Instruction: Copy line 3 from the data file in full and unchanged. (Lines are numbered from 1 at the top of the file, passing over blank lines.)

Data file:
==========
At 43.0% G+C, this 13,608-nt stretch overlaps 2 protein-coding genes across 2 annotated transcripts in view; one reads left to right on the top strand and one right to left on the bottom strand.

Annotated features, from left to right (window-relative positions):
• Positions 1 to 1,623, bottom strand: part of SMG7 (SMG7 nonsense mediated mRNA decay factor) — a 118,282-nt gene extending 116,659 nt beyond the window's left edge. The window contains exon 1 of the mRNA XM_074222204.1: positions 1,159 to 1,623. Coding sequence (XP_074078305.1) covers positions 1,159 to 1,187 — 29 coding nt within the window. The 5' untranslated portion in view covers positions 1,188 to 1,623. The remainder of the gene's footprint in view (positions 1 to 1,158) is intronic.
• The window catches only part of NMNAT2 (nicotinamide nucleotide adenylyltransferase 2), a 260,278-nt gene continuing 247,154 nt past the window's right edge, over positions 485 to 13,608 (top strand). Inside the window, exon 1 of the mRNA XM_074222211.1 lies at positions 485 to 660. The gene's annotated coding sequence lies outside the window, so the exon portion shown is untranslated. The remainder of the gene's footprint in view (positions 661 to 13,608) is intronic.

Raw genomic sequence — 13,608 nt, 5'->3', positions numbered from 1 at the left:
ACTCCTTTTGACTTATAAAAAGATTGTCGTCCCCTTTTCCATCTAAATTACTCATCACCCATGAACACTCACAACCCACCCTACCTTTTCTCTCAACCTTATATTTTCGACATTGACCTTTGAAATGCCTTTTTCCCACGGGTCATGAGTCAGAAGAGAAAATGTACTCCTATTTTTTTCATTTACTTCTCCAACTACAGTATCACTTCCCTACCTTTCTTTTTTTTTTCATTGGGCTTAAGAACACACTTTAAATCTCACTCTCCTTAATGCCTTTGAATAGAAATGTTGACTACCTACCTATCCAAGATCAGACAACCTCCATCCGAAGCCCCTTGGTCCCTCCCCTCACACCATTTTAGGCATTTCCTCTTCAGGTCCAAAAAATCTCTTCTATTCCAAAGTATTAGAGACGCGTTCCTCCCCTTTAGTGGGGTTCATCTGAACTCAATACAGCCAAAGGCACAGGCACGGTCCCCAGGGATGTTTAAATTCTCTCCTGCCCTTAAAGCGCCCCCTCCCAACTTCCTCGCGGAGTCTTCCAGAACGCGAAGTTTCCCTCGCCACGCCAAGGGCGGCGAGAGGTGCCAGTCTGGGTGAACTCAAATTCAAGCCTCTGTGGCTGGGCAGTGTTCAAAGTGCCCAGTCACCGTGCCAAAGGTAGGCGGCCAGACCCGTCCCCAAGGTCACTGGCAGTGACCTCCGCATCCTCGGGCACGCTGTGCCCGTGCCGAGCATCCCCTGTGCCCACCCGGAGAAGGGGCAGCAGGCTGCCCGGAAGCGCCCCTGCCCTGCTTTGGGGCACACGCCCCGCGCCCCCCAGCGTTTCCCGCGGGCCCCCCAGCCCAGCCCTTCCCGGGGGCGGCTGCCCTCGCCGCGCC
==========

• Positions 1 to 1,623, bottom strand: part of SMG7 (SMG7 nonsense mediated mRNA decay factor) — a 118,282-nt gene extending 116,659 nt beyond the window's left edge. The window contains exon 1 of the mRNA XM_074222204.1: positions 1,159 to 1,623. Coding sequence (XP_074078305.1) covers positions 1,159 to 1,187 — 29 coding nt within the window. The 5' untranslated portion in view covers positions 1,188 to 1,623. The remainder of the gene's footprint in view (positions 1 to 1,158) is intronic.